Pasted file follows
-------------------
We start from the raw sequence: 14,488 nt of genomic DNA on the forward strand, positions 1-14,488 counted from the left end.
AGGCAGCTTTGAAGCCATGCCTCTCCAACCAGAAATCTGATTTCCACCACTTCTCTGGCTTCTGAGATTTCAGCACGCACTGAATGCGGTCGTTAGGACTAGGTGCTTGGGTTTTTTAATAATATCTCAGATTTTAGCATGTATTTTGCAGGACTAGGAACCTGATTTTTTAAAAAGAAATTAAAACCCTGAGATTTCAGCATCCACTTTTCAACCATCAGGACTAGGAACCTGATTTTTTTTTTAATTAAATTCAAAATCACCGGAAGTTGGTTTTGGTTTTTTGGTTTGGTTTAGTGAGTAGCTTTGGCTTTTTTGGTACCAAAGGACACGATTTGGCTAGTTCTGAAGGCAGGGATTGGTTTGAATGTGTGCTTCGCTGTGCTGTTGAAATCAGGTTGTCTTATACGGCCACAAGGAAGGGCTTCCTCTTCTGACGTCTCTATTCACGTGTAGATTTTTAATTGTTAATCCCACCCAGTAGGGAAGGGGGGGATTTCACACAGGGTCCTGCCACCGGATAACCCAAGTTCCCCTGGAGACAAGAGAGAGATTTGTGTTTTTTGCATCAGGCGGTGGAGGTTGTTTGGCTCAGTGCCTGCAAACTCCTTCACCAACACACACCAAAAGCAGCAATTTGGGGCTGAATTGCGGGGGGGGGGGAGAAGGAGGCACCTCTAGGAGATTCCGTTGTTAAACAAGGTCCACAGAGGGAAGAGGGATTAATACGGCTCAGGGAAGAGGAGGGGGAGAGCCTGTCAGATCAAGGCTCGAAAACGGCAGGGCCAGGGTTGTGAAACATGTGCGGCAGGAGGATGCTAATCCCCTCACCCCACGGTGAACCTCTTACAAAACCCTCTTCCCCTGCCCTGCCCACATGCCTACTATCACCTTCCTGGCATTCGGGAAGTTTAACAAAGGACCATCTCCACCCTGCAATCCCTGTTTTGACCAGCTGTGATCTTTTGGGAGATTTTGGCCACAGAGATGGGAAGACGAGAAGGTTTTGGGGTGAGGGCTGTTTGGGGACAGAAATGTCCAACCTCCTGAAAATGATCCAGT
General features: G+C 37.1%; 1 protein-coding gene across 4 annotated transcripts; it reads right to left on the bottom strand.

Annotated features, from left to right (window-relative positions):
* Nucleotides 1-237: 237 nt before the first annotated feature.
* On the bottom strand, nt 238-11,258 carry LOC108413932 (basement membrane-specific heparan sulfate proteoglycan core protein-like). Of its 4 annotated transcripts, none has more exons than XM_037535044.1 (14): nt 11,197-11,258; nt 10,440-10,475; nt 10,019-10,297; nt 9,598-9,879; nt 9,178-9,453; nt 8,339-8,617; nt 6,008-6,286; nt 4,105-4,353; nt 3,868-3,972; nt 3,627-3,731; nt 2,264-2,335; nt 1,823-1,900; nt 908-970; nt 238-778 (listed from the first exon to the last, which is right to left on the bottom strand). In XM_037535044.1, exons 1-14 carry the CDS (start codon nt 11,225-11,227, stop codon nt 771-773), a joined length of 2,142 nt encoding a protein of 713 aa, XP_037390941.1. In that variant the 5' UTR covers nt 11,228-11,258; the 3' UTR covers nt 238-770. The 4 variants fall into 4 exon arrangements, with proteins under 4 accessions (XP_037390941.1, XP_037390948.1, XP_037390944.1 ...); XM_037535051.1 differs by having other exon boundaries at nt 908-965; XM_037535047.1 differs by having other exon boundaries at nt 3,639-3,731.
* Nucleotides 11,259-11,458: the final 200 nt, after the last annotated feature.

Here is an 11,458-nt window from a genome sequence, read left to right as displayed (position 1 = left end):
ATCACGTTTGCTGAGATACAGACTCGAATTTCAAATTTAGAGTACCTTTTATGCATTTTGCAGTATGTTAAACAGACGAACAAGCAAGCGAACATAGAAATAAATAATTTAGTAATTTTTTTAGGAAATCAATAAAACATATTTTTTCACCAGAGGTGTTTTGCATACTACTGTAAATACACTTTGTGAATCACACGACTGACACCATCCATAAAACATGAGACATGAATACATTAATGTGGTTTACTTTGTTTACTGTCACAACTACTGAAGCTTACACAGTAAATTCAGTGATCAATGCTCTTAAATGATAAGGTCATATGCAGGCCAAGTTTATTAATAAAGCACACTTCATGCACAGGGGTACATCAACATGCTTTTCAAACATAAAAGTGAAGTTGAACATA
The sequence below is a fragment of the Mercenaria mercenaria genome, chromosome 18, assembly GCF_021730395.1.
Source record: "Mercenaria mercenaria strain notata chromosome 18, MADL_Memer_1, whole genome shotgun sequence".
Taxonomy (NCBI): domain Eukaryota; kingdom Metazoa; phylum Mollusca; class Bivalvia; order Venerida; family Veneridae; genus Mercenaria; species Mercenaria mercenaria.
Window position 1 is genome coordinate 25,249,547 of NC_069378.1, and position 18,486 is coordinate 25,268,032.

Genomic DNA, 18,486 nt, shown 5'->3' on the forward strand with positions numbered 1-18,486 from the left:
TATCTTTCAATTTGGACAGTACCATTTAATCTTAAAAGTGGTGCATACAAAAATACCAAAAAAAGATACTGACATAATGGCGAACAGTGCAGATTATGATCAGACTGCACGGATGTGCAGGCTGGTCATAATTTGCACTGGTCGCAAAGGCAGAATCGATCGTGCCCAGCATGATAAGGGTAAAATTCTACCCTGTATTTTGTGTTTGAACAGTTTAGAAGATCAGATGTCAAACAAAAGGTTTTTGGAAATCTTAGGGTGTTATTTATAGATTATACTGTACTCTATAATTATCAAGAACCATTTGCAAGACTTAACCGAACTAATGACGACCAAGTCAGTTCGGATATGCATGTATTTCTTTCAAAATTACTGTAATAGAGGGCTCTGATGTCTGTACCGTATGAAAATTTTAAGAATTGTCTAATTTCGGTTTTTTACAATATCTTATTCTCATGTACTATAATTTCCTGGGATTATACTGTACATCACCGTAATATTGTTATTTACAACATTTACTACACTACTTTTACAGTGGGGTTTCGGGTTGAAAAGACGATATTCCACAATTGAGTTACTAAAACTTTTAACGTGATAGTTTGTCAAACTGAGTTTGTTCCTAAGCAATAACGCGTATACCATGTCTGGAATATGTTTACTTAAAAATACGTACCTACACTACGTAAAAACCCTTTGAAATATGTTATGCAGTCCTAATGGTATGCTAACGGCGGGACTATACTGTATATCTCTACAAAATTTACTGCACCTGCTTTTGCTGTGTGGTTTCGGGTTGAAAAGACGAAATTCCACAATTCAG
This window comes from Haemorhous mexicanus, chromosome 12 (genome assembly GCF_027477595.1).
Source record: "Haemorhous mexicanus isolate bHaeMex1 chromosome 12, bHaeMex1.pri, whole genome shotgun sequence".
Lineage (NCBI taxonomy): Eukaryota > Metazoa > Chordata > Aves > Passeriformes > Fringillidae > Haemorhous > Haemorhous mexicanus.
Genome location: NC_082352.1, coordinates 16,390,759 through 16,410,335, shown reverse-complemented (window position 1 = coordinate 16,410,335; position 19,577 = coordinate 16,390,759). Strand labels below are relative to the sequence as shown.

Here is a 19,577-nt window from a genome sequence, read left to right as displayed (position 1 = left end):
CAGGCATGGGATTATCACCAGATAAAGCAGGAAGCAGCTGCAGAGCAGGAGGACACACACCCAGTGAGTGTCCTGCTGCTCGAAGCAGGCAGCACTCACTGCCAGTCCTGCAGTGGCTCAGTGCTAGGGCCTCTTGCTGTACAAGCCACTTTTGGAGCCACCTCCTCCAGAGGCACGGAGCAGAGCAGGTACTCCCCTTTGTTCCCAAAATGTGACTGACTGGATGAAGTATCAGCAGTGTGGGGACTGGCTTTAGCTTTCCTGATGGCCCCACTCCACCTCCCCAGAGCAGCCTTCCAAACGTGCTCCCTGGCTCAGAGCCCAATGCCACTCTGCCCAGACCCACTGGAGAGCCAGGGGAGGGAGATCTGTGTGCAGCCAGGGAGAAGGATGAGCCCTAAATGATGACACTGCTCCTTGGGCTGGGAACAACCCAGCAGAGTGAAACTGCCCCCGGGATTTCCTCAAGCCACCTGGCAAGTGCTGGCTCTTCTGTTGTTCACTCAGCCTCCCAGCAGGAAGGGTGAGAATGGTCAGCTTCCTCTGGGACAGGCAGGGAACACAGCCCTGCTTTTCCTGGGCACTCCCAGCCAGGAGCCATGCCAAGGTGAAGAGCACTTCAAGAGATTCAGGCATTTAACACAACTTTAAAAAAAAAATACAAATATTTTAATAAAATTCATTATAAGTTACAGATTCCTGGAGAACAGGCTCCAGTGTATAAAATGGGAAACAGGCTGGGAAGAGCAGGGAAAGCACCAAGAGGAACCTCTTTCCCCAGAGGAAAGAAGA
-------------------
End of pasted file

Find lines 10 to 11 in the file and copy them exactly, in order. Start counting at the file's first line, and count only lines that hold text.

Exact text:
The sequence below is a fragment of the Mercenaria mercenaria genome, chromosome 18, assembly GCF_021730395.1.
Source record: "Mercenaria mercenaria strain notata chromosome 18, MADL_Memer_1, whole genome shotgun sequence".